Such discourses would be deeply unconvincing if they remained only the purview of priests and male conservative politicians. That is where women’s activism becomes crucial. As one of the prominent faces of the Czech populist, far right scene claimed on his blog:“I knew that we would win when we manage to awake and gather together all self-confident, strong and brave women. I knew they wouldn't hesitate to protect their families and children.”
No longer boys against girls but “normal people against the perverts”
The two antagonistic camps are no longer presented as conservative men against progressive women. Now, women defending patriarchal structures come into the picture as powerful, independent, outspoken and politically active actors who, threatened by feminism and its unnatural excesses, fight to restore the endangered gender order and to keep the status quo at bay. As one of the activists made clear when I asked her about her political party affiliation: “I did not engage in activism as a member of a party, but as a mother and a grandmother.” Indeed, one of the organizations engaging in such activism uses the label Angry Mothers.
As their leader stated during an anti-immigration protest in Prague in 2015:
“all women are angry. No wonder. Today, I wish to speak on behalf of women, mothers, and, most of all, angry mothers. Because we, women, are more sensitive when it comes to injustice. We are not afraid to use our instincts that help us protect our kids from dangers and threats. And we feel very much threatened these days. “
This more acceptable image of the nationalist, patriarchal movement has been largely the product of the participation in it of women running organizations such Angry Mothers or Czech Traditional Family, but also, of their claim to be actively working for women’s empowerment.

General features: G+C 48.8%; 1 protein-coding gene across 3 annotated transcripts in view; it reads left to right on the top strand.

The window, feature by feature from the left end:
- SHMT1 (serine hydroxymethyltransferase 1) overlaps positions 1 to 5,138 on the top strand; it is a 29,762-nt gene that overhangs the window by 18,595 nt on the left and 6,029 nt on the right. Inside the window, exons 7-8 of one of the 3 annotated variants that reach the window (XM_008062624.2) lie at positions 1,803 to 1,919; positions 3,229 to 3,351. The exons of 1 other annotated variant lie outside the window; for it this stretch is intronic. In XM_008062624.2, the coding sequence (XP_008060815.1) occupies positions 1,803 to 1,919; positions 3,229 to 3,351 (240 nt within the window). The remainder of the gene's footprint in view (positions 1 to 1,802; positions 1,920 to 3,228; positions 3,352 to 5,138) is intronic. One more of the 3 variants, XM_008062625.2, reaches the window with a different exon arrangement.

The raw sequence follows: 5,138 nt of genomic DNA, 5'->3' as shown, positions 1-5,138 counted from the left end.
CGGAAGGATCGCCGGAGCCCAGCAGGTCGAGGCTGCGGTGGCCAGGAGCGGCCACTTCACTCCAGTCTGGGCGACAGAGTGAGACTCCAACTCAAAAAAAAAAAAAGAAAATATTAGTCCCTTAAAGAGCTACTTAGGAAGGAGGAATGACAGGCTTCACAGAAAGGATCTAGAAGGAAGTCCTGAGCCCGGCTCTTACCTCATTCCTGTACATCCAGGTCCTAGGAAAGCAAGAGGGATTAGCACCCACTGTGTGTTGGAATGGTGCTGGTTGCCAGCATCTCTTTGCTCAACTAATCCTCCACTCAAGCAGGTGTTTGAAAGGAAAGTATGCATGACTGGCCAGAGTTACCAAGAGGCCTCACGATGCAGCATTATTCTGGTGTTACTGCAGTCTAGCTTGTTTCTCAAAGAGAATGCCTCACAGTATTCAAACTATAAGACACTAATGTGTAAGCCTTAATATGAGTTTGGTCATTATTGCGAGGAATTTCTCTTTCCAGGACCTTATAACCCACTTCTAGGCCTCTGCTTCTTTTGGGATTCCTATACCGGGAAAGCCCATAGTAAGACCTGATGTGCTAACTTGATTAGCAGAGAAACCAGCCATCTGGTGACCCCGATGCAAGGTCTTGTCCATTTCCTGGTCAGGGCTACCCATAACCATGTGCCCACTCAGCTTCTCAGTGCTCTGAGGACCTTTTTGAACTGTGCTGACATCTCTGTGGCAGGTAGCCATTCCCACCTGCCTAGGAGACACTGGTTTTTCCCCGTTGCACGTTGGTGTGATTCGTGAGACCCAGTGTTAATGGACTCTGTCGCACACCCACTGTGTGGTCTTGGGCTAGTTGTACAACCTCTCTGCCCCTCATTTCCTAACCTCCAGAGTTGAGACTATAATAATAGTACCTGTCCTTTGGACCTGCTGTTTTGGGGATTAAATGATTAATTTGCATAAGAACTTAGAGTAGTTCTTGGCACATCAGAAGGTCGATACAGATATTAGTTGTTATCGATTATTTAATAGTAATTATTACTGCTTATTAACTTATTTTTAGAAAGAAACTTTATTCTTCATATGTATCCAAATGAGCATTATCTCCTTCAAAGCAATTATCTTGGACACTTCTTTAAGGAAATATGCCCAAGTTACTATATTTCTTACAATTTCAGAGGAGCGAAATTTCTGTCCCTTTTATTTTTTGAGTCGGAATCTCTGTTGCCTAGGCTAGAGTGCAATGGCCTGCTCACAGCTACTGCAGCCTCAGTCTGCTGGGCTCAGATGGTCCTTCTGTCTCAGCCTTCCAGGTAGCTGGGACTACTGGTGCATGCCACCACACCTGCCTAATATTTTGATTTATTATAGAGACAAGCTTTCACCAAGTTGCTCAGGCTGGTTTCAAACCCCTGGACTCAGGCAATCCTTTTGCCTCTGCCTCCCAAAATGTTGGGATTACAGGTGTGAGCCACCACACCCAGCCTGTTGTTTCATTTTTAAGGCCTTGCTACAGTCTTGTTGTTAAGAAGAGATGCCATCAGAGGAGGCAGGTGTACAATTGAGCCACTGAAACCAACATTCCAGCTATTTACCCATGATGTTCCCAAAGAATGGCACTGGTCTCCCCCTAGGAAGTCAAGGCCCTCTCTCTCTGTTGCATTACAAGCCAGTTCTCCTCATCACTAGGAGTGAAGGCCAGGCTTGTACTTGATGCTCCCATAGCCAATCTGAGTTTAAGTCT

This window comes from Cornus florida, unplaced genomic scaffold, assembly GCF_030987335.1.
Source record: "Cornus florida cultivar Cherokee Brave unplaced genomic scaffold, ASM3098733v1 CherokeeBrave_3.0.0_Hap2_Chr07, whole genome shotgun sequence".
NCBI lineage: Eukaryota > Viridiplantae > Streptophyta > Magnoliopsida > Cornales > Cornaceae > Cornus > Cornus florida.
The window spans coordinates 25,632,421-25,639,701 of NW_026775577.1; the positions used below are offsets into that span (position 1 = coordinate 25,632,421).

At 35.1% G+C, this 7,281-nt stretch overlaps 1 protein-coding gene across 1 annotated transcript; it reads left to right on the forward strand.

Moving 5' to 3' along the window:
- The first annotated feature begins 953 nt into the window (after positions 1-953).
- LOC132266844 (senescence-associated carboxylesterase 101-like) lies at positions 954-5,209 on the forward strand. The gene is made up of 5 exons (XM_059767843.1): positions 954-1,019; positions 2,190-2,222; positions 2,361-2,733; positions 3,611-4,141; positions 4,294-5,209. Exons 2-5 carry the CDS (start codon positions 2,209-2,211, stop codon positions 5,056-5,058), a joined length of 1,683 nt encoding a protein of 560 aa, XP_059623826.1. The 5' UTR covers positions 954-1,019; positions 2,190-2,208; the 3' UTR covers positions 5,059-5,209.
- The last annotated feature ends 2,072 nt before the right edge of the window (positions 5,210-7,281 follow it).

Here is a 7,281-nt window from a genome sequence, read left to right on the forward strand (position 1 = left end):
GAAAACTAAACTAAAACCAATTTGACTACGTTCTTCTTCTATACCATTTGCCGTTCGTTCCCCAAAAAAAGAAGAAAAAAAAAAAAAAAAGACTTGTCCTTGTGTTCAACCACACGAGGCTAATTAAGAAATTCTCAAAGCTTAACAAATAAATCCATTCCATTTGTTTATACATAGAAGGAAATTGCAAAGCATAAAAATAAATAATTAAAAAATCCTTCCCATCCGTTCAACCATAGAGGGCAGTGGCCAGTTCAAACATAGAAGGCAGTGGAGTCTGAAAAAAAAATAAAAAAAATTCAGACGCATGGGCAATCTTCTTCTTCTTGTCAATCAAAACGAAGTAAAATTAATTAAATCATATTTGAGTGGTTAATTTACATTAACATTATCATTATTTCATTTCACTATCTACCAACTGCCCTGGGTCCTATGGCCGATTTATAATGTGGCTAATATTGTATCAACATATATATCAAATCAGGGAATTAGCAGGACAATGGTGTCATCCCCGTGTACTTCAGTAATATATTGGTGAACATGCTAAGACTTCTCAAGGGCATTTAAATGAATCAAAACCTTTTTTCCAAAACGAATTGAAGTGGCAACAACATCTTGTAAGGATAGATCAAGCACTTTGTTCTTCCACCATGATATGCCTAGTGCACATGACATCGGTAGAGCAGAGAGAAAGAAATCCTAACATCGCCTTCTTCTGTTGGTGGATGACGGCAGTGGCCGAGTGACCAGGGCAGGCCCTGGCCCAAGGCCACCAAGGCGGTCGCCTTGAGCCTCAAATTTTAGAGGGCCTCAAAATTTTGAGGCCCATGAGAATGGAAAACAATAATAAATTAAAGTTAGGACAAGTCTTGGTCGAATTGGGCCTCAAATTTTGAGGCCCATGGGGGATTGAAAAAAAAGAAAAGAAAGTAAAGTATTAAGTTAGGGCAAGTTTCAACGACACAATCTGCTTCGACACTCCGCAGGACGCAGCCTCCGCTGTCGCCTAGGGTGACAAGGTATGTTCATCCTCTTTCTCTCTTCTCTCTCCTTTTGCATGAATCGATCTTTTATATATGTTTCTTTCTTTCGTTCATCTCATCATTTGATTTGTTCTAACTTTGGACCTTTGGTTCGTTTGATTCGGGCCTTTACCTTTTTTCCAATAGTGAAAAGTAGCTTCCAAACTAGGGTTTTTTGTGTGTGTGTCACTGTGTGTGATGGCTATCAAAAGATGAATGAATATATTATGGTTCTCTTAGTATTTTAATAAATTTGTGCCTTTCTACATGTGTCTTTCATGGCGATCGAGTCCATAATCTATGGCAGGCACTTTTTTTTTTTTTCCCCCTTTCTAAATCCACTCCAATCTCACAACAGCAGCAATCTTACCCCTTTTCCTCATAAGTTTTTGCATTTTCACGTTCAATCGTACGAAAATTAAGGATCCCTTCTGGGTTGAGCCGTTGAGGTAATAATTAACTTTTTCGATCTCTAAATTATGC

“We, women, are more sensitive when it comes to injustice. We are not afraid to use our instincts that help us protect our kids from dangers and threats. And we feel very much threatened these days.”
When I asked one of the activists what she associated with the label, “feminism”, she framed it as the courage to stand up and tell the truth at a time she was not allowed to because she was a woman. In contrast to colleagues at work constantly telling her “to go back to the kitchen” she feels her position is to fight for the truth as an activist. Another activist described how nervous and small she felt when she was delivering a speech against the ratification of Istanbul Convention in the Czech Parliament, but added with pride: “I made it, I stood up for what I think is the right thing!” This anti-gender project provides for women who take pride in both working and taking care of the household, whose understanding of femininity is shaped by life in a post-Soviet country where feminism is still a swear word, and whose feeling is that feminism is threatening constructions of femininity strongly tied to their role as mothers (not necessarily wives) with a sense of empowerment.
Stirring moral panics with folk devils
Both of these women activists comment on the Istanbul convention and gender ideology in their internet and social media activism, while also distributing petitions, attending demonstrations and organizing public debates and seminars. Most of their commentary takes the shape of an emotionally coloured discourse warning that “gender ideology” will lead to sexual revolution, which will leave children vulnerable to sexualization and exploitation, a total destruction of the gender order and traditional family, and eventually the end of the nation and of the white race.